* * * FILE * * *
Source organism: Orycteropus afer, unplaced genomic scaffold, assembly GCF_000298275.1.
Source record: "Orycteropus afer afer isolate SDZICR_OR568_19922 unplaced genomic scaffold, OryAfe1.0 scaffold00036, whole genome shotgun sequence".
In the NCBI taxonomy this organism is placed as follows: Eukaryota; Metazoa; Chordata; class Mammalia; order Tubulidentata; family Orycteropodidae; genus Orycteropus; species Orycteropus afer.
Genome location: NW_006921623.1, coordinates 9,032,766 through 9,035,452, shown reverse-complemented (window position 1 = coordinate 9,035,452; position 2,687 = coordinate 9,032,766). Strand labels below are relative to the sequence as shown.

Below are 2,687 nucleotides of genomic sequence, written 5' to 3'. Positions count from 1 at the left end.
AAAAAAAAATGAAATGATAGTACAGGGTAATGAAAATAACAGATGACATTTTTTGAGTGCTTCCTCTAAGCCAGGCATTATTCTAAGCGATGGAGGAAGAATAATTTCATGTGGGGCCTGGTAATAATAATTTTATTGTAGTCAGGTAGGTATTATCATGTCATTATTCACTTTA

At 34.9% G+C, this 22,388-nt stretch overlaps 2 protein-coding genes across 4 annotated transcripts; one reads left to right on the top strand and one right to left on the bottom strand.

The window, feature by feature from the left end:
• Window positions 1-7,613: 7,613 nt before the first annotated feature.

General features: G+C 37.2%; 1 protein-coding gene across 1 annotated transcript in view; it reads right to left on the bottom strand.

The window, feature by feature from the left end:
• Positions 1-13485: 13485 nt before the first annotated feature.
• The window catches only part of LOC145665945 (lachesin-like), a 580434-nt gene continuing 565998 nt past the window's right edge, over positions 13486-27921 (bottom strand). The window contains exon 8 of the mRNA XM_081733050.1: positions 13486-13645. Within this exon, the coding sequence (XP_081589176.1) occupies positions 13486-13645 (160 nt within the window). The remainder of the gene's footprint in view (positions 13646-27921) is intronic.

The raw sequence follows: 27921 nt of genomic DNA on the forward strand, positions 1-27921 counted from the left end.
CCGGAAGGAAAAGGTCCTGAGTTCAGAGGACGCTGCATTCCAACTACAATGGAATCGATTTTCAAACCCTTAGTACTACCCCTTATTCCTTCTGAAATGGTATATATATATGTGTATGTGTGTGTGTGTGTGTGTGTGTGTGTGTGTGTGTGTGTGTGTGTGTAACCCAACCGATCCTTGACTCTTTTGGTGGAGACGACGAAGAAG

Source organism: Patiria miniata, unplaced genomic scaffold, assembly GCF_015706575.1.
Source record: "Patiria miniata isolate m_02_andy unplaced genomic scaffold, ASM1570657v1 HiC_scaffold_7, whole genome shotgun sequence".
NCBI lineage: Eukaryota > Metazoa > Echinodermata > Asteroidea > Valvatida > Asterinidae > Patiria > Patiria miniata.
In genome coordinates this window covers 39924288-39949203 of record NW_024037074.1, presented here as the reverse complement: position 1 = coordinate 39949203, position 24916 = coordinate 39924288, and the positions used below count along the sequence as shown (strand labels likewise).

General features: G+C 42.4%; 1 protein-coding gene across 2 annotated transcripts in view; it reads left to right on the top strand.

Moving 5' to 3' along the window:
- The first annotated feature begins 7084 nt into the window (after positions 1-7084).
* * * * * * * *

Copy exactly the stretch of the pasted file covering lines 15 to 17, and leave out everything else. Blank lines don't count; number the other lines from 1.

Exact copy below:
CCGGAAGGAAAAGGTCCTGAGTTCAGAGGACGCTGCATTCCAACTACAATGGAATCGATTTTCAAACCCTTAGTACTACCCCTTATTCCTTCTGAAATGGTATATATATATGTGTATGTGTGTGTGTGTGTGTGTGTGTGTGTGTGTGTGTGTGTGTGTGTGTAACCCAACCGATCCTTGACTCTTTTGGTGGAGACGACGAAGAAG

Source organism: Patiria miniata, unplaced genomic scaffold, assembly GCF_015706575.1.
Source record: "Patiria miniata isolate m_02_andy unplaced genomic scaffold, ASM1570657v1 HiC_scaffold_7, whole genome shotgun sequence".